This review is for BOTH the Theatrical Cut and Extended Director’s Cut.
I remember over 20yrs ago when I first heard of The Exorcist. It had garnered such a reputation, particularly because of the ‘crucifixion scene’, which I’ll admit is still shocking. I knew one day I’d have to watch it. Well when I did it was as shocking as folks said. It was a movie that lived up to the urban legend type hype that surrounded it, and that’s before the extended cut ever came out too.
Over 40 years later and this movie still holds that power. The power to grab you and show you the face of real evil. William. Friedkin filmed the exorcism scenes in an almost documentary style fashion, which just helped cement its realism. A young Linda Blair cast as the possessed Regan is a revelation, and I don’t think she’s ever been better. It’s sad that she never capitalised on her role in this movie, and instead fell into VHS hell from which she would never really recover. Max Von Sydow still looks the same as he did in the movie over four decades ago, which is a testament to the fantastic make-up effects from the late, great Dick Smith.
The horror generated during the movie feels real. Whether you believe in God or the Devil is not important, as what’s on show is always done in a way that never feels unbelievable. It feels like something that could happen should you fool around with a Ouija board. The final third of the movie, as a possessed Regan torments Father Karras played by Jason Miller is chilling. The insults spewed forth by Regan / Captain Howdy are vile, and really show in highlighting the inner guilt and turmoil that plague Father Karras. It is stellar acting on all fronts.
An interesting bit trivia became known to me whilst delving into the history of The Exorcist. A few years after making the movie, William Friedkin made ‘Cruising’ starring Al Pacino. The plot of that movie is about an undercover cop investigating a series of grisly murders amongst members of the gay community that frequent leather bars. Well, as it happened the real life killer responsible for the murders had been apprehended. What William Friedkin found out when researching for ‘Cruising’ was that the real killer had actually played a small part in The Exorcist as one of the X-ray technicians at the hospital Regan attends. So it looks like real evil was in that movie after all.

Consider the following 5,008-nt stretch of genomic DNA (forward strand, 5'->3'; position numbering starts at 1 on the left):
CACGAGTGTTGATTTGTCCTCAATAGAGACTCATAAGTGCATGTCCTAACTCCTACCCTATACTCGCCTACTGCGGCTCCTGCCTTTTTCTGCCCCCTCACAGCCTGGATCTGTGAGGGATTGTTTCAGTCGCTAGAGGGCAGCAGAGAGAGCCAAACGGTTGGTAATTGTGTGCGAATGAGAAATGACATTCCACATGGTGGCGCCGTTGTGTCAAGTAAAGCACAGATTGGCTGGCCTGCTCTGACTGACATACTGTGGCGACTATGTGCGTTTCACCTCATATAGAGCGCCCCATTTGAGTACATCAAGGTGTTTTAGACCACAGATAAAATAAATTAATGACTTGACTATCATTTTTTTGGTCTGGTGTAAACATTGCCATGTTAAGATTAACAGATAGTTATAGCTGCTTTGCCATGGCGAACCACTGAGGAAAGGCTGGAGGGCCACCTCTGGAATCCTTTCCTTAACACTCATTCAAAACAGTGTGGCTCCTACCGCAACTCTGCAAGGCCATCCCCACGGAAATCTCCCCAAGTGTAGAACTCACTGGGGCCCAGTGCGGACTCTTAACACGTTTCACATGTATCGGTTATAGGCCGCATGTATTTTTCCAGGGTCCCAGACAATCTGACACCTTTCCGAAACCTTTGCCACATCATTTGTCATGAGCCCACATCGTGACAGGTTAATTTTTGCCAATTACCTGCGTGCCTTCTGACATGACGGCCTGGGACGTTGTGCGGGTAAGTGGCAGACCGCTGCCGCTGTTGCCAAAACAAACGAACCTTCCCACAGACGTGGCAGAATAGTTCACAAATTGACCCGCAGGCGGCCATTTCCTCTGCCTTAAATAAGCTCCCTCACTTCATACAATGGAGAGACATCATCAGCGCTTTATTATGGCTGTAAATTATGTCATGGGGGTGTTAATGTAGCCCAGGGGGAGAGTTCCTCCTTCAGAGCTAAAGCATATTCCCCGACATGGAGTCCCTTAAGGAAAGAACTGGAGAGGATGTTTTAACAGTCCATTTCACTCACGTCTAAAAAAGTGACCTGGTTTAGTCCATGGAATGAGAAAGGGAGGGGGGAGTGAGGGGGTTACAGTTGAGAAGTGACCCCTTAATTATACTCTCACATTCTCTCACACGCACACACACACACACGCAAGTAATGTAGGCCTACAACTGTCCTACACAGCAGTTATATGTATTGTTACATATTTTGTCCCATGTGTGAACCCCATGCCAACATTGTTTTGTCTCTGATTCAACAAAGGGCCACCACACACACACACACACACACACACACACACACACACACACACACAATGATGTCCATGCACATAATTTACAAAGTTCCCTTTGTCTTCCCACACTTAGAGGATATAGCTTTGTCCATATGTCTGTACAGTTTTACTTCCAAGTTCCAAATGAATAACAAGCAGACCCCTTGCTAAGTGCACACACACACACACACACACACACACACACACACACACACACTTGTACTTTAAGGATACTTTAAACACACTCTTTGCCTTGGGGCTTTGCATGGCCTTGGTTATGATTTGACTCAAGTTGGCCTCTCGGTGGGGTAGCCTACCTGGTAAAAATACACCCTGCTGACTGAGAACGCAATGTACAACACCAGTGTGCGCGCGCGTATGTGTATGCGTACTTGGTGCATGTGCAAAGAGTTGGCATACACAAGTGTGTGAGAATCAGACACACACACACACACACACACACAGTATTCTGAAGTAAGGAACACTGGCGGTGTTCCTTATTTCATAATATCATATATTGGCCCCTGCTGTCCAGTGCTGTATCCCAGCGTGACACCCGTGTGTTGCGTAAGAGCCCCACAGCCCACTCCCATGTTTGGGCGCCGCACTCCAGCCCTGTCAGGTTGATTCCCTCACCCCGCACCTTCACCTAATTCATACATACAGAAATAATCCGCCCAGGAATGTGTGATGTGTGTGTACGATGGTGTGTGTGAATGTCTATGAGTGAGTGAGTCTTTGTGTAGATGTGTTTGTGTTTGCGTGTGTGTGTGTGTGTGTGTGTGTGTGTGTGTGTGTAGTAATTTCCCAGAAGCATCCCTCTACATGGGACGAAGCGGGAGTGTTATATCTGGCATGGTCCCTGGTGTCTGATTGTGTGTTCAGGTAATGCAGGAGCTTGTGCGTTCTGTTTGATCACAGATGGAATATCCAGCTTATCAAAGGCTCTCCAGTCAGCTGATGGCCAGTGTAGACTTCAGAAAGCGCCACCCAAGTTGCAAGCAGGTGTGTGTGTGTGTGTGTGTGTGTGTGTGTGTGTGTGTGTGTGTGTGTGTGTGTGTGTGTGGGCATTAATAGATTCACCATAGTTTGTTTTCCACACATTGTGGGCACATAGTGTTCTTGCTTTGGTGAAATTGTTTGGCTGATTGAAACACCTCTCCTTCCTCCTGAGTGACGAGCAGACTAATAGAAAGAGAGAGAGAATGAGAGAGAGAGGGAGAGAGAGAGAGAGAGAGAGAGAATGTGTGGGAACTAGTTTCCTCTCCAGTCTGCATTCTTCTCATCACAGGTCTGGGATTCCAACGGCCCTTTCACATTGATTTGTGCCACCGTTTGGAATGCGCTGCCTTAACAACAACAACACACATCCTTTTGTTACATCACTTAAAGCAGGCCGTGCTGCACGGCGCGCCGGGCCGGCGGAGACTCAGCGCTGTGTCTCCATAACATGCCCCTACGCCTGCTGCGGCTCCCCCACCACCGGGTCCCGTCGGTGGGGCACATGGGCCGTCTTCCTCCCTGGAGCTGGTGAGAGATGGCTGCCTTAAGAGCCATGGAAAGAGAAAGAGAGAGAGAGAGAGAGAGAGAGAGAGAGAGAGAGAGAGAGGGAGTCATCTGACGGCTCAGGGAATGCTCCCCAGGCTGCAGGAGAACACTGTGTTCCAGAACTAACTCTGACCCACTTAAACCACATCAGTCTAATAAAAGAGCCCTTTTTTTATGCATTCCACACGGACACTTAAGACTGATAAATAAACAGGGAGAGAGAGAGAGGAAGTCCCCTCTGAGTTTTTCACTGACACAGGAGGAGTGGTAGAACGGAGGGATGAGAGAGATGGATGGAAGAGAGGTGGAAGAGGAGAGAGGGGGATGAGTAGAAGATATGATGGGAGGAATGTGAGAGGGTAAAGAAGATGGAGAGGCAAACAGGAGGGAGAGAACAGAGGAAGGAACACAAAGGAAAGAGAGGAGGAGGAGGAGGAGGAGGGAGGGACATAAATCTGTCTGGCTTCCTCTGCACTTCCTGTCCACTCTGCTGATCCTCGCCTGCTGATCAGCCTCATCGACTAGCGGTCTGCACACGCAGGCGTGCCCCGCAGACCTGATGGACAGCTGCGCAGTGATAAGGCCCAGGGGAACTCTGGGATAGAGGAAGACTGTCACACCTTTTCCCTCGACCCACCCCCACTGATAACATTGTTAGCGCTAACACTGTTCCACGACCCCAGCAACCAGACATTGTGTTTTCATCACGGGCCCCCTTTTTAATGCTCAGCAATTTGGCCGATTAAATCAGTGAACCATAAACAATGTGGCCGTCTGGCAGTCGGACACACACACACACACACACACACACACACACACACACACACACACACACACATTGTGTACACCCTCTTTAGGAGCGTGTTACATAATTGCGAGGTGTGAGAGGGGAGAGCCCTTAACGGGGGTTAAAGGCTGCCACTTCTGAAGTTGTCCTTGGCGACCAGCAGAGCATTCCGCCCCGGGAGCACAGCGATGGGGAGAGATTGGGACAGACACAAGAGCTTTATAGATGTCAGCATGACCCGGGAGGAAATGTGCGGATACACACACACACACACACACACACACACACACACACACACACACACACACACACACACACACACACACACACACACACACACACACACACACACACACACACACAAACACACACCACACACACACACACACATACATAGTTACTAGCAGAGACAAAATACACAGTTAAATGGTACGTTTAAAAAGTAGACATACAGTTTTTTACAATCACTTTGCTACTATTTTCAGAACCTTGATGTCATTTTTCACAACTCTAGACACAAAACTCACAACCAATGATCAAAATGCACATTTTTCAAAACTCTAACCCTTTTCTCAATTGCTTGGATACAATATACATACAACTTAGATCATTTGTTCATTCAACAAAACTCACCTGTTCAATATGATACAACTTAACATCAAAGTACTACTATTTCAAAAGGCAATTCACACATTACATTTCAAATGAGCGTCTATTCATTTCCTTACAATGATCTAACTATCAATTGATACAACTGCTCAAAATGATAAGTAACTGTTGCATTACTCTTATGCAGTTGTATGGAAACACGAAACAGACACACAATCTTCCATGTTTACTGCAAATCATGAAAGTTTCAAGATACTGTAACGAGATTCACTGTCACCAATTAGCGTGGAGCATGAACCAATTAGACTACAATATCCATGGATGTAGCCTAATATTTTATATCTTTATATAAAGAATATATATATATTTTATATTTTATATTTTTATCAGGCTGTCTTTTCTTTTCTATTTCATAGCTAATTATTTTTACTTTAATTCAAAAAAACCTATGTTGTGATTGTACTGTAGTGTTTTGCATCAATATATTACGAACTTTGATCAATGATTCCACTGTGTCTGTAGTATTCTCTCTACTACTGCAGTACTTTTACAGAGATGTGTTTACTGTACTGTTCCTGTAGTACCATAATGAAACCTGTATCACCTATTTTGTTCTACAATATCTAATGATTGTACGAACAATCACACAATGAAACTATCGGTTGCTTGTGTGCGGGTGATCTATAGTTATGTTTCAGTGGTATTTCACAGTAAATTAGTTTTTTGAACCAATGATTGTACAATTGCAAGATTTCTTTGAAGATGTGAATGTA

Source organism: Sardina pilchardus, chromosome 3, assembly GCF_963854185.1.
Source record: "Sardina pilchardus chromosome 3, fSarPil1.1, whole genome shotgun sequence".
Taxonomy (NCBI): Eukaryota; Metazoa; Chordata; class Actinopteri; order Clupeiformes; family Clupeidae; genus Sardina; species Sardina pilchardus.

Wow. I mean…seriously. This movie looks like it was made yesterday. It is so crisp. Everything is spot on, deep blacks, vibrant colours (green puke) and no visible DNR or grain. It’s displayed in 1080p HD with an aspect ratio of 1.85:1.
There are Dolby 5.1 options available in English, French and Spanish. There are also mono options available in French and Spanish but not English. The sound is great. I was using a Sony soundbar and I had the volume sat at around 20 which was actually probably too loud.
Sadly the supplements are quite few. There are only two featurettes on the bonus disc supplied, both lasting a combined 50 mins. There is a booklet included which contains excerpts from William Friedkin’s memoirs, but the version I have is in Japanese. You will be happy to know however that the discs in this 40th anniversary are the same internationally.
Bottom line is that this is still an impressive release, but with the sparse extras letting it down slightly at the final hurdle.
– Jonathan McEvoy